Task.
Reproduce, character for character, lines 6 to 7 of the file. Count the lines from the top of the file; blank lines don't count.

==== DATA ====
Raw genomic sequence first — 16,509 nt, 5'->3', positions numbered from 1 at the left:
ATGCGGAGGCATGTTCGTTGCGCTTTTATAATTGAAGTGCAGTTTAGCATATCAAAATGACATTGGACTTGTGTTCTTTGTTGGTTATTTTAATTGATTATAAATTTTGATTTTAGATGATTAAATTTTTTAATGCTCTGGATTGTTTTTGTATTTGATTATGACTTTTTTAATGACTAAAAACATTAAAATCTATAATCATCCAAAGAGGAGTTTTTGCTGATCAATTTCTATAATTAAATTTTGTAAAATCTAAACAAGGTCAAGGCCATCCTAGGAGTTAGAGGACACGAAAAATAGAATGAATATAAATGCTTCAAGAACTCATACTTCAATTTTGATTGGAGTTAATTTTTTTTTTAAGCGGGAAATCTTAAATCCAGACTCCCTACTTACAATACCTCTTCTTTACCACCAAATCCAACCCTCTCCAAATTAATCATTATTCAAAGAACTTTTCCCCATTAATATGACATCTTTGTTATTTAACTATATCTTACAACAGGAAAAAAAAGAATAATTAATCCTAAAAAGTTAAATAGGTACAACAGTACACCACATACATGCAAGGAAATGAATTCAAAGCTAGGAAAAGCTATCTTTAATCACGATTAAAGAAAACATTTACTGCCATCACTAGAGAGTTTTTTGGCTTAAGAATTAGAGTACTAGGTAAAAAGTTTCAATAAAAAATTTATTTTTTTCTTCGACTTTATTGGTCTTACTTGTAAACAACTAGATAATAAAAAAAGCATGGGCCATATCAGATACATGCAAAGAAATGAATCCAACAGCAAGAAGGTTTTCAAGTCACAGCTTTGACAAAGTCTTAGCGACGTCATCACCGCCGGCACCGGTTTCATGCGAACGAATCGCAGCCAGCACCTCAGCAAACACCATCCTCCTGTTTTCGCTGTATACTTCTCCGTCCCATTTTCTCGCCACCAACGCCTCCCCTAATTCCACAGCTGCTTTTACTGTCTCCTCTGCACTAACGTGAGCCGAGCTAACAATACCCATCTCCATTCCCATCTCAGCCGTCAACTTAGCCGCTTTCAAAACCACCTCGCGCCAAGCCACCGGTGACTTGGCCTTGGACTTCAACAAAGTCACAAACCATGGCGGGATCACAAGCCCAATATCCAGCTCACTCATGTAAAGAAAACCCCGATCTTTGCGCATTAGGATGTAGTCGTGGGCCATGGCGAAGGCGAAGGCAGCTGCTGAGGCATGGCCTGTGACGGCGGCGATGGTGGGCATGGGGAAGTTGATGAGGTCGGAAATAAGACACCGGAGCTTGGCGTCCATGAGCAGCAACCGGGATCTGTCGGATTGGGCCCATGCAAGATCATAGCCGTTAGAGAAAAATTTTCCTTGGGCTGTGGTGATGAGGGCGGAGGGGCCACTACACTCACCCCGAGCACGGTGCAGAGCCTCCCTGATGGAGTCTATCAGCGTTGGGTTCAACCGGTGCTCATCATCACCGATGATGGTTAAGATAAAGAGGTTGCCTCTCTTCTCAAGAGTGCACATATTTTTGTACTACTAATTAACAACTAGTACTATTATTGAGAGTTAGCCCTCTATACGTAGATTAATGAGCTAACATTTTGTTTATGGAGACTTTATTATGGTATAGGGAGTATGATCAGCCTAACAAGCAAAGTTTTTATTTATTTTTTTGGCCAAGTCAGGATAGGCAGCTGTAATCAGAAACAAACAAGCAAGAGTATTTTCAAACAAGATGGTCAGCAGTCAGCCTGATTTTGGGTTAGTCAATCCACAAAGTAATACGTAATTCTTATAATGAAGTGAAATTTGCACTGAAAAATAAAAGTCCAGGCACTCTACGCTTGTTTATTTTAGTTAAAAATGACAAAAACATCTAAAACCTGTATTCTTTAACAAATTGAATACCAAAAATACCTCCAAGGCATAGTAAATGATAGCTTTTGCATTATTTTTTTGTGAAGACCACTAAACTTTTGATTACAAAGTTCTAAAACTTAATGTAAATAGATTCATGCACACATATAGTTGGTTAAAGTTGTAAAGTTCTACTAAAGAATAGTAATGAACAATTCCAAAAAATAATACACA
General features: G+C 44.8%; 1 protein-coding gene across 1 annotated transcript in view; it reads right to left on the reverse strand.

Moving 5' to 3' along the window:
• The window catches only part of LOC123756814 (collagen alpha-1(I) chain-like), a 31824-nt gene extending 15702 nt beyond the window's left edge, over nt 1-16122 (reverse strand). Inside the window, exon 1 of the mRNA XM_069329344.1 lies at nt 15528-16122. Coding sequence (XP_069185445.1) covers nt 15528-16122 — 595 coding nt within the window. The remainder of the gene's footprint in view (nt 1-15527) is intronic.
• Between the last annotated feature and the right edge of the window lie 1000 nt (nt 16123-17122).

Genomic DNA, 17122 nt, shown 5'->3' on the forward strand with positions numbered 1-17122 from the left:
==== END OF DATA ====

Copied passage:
• Between the last annotated feature and the right edge of the window lie 1000 nt (nt 16123-17122).

Genomic DNA, 17122 nt, shown 5'->3' on the forward strand with positions numbered 1-17122 from the left: